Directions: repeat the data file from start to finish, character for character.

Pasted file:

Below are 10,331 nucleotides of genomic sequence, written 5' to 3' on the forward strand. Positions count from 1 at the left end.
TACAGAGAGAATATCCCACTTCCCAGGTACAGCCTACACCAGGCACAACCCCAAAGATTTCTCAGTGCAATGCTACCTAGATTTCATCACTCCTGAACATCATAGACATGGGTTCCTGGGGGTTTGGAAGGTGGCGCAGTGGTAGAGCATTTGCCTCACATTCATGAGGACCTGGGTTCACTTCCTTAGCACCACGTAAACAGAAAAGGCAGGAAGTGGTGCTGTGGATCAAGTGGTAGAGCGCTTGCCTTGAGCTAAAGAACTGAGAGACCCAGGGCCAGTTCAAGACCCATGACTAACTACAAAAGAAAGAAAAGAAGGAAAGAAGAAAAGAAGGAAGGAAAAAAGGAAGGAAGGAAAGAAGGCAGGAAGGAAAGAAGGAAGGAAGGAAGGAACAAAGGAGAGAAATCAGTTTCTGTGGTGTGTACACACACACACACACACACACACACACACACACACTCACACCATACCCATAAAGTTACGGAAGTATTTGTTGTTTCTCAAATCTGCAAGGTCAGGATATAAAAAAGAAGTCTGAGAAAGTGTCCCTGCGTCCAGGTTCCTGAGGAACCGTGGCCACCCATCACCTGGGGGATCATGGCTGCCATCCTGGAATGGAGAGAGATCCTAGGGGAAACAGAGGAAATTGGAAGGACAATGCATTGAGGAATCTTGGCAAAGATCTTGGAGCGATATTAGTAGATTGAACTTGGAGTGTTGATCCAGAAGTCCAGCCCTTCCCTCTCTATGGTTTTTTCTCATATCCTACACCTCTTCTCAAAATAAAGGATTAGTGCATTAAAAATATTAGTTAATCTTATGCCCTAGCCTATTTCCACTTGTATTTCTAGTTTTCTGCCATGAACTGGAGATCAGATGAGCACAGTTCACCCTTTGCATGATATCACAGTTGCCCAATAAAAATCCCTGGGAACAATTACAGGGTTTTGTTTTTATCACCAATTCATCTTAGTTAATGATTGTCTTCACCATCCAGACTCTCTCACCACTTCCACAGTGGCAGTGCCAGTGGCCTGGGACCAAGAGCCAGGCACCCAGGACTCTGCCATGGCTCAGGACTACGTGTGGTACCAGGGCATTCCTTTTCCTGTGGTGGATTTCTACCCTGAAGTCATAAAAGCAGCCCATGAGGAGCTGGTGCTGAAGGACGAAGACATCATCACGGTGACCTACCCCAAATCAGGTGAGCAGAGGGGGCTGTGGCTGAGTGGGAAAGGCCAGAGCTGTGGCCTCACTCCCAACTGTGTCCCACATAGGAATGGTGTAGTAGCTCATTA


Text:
Below are 10,331 nucleotides of genomic sequence, written 5' to 3' on the forward strand. Positions count from 1 at the left end.
TACAGAGAGAATATCCCACTTCCCAGGTACAGCCTACACCAGGCACAACCCCAAAGATTTCTCAGTGCAATGCTACCTAGATTTCATCACTCCTGAACATCATAGACATGGGTTCCTGGGGGTTTGGAAGGTGGCGCAGTGGTAGAGCATTTGCCTCACATTCATGAGGACCTGGGTTCACTTCCTTAGCACCACGTAAACAGAAAAGGCAGGAAGTGGTGCTGTGGATCAAGTGGTAGAGCGCTTGCCTTGAGCTAAAGAACTGAGAGACCCAGGGCCAGTTCAAGACCCATGACTAACTACAAAAGAAAGAAAAGAAGGAAAGAAGAAAAGAAGGAAGGAAAAAAGGAAGGAAGGAAAGAAGGCAGGAAGGAAAGAAGGAAGGAAGGAAGGAACAAAGGAGAGAAATCAGTTTCTGTGGTGTGTACACACACACACACACACACACACACACACACACACTCACACCATACCCATAAAGTTACGGAAGTATTTGTTGTTTCTCAAATCTGCAAGGTCAGGATATAAAAAAGAAGTCTGAGAAAGTGTCCCTGCGTCCAGGTTCCTGAGGAACCGTGGCCACCCATCACCTGGGGGATCATGGCTGCCATCCTGGAATGGAGAGAGATCCTAGGGGAAACAGAGGAAATTGGAAGGACAATGCATTGAGGAATCTTGGCAAAGATCTTGGAGCGATATTAGTAGATTGAACTTGGAGTGTTGATCCAGAAGTCCAGCCCTTCCCTCTCTATGGTTTTTTCTCATATCCTACACCTCTTCTCAAAATAAAGGATTAGTGCATTAAAAATATTAGTTAATCTTATGCCCTAGCCTATTTCCACTTGTATTTCTAGTTTTCTGCCATGAACTGGAGATCAGATGAGCACAGTTCACCCTTTGCATGATATCACAGTTGCCCAATAAAAATCCCTGGGAACAATTACAGGGTTTTGTTTTTATCACCAATTCATCTTAGTTAATGATTGTCTTCACCATCCAGACTCTCTCACCACTTCCACAGTGGCAGTGCCAGTGGCCTGGGACCAAGAGCCAGGCACCCAGGACTCTGCCATGGCTCAGGACTACGTGTGGTACCAGGGCATTCCTTTTCCTGTGGTGGATTTCTACCCTGAAGTCATAAAAGCAGCCCATGAGGAGCTGGTGCTGAAGGACGAAGACATCATCACGGTGACCTACCCCAAATCAGGTGAGCAGAGGGGGCTGTGGCTGAGTGGGAAAGGCCAGAGCTGTGGCCTCACTCCCAACTGTGTCCCACATAGGAATGGTGTAGTAGCTCATTA